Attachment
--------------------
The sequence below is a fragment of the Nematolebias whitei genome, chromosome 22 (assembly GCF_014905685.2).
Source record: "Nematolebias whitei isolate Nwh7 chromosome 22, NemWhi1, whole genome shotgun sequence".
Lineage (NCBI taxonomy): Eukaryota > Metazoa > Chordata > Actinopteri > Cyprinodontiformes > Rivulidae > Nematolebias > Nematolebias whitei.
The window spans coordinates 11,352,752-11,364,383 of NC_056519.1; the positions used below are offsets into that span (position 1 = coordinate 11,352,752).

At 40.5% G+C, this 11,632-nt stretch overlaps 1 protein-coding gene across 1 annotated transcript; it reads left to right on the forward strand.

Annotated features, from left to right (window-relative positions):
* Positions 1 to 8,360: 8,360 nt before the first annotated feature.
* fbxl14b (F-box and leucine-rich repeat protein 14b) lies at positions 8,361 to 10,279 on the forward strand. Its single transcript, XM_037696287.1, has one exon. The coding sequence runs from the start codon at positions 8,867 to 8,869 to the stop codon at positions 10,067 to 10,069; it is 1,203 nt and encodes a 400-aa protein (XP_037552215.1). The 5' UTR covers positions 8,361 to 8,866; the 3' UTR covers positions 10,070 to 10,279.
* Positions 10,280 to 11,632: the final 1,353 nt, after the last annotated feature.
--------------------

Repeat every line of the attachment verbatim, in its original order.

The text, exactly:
The sequence below is a fragment of the Nematolebias whitei genome, chromosome 22 (assembly GCF_014905685.2).
Source record: "Nematolebias whitei isolate Nwh7 chromosome 22, NemWhi1, whole genome shotgun sequence".
Lineage (NCBI taxonomy): Eukaryota > Metazoa > Chordata > Actinopteri > Cyprinodontiformes > Rivulidae > Nematolebias > Nematolebias whitei.
The window spans coordinates 11,352,752-11,364,383 of NC_056519.1; the positions used below are offsets into that span (position 1 = coordinate 11,352,752).

At 40.5% G+C, this 11,632-nt stretch overlaps 1 protein-coding gene across 1 annotated transcript; it reads left to right on the forward strand.

Annotated features, from left to right (window-relative positions):
* Positions 1 to 8,360: 8,360 nt before the first annotated feature.
* fbxl14b (F-box and leucine-rich repeat protein 14b) lies at positions 8,361 to 10,279 on the forward strand. Its single transcript, XM_037696287.1, has one exon. The coding sequence runs from the start codon at positions 8,867 to 8,869 to the stop codon at positions 10,067 to 10,069; it is 1,203 nt and encodes a 400-aa protein (XP_037552215.1). The 5' UTR covers positions 8,361 to 8,866; the 3' UTR covers positions 10,070 to 10,279.
* Positions 10,280 to 11,632: the final 1,353 nt, after the last annotated feature.